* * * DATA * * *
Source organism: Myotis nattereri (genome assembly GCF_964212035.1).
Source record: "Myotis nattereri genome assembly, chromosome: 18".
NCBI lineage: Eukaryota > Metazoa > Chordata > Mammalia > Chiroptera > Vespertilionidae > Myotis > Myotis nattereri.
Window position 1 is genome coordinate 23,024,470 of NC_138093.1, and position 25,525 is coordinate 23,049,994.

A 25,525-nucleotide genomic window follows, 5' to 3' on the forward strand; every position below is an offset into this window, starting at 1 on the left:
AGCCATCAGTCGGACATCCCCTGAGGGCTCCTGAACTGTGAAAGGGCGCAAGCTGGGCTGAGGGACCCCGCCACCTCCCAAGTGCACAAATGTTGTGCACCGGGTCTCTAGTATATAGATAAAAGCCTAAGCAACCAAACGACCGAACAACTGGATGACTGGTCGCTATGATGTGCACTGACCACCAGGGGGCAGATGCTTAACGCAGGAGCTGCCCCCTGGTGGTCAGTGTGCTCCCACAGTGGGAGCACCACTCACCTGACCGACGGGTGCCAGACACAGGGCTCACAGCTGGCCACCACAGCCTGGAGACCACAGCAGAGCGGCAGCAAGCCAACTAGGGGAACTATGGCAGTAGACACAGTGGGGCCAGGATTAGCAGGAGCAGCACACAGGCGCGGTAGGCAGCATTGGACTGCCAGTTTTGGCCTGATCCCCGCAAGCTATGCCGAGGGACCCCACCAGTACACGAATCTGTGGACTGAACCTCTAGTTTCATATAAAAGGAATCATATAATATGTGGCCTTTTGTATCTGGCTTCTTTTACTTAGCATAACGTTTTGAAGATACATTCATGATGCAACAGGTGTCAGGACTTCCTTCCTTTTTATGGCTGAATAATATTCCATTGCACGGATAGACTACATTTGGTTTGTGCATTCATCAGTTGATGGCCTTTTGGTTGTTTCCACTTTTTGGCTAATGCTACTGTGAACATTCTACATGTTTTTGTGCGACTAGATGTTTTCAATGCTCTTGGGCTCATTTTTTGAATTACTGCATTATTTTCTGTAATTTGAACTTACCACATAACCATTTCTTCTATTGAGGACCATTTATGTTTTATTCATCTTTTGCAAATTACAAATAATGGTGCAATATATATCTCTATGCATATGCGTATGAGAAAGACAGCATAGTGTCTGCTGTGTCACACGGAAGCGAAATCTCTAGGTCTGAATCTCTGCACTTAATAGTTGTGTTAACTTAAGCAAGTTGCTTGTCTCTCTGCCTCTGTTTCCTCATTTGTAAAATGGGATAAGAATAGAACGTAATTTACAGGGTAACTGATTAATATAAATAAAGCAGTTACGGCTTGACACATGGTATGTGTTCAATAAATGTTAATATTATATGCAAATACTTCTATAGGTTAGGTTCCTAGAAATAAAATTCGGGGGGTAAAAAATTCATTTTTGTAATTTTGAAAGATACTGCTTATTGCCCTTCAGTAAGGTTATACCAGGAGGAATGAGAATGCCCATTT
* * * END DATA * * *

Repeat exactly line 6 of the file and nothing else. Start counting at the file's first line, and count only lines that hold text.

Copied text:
AGCCATCAGTCGGACATCCCCTGAGGGCTCCTGAACTGTGAAAGGGCGCAAGCTGGGCTGAGGGACCCCGCCACCTCCCAAGTGCACAAATGTTGTGCACCGGGTCTCTAGTATATAGATAAAAGCCTAAGCAACCAAACGACCGAACAACTGGATGACTGGTCGCTATGATGTGCACTGACCACCAGGGGGCAGATGCTTAACGCAGGAGCTGCCCCCTGGTGGTCAGTGTGCTCCCACAGTGGGAGCACCACTCACCTGACCGACGGGTGCCAGACACAGGGCTCACAGCTGGCCACCACAGCCTGGAGACCACAGCAGAGCGGCAGCAAGCCAACTAGGGGAACTATGGCAGTAGACACAGTGGGGCCAGGATTAGCAGGAGCAGCACACAGGCGCGGTAGGCAGCATTGGACTGCCAGTTTTGGCCTGATCCCCGCAAGCTATGCCGAGGGACCCCACCAGTACACGAATCTGTGGACTGAACCTCTAGTTTCATATAAAAGGAATCATATAATATGTGGCCTTTTGTATCTGGCTTCTTTTACTTAGCATAACGTTTTGAAGATACATTCATGATGCAACAGGTGTCAGGACTTCCTTCCTTTTTATGGCTGAATAATATTCCATTGCACGGATAGACTACATTTGGTTTGTGCATTCATCAGTTGATGGCCTTTTGGTTGTTTCCACTTTTTGGCTAATGCTACTGTGAACATTCTACATGTTTTTGTGCGACTAGATGTTTTCAATGCTCTTGGGCTCATTTTTTGAATTACTGCATTATTTTCTGTAATTTGAACTTACCACATAACCATTTCTTCTATTGAGGACCATTTATGTTTTATTCATCTTTTGCAAATTACAAATAATGGTGCAATATATATCTCTATGCATATGCGTATGAGAAAGACAGCATAGTGTCTGCTGTGTCACACGGAAGCGAAATCTCTAGGTCTGAATCTCTGCACTTAATAGTTGTGTTAACTTAAGCAAGTTGCTTGTCTCTCTGCCTCTGTTTCCTCATTTGTAAAATGGGATAAGAATAGAACGTAATTTACAGGGTAACTGATTAATATAAATAAAGCAGTTACGGCTTGACACATGGTATGTGTTCAATAAATGTTAATATTATATGCAAATACTTCTATAGGTTAGGTTCCTAGAAATAAAATTCGGGGGGTAAAAAATTCATTTTTGTAATTTTGAAAGATACTGCTTATTGCCCTTCAGTAAGGTTATACCAGGAGGAATGAGAATGCCCATTT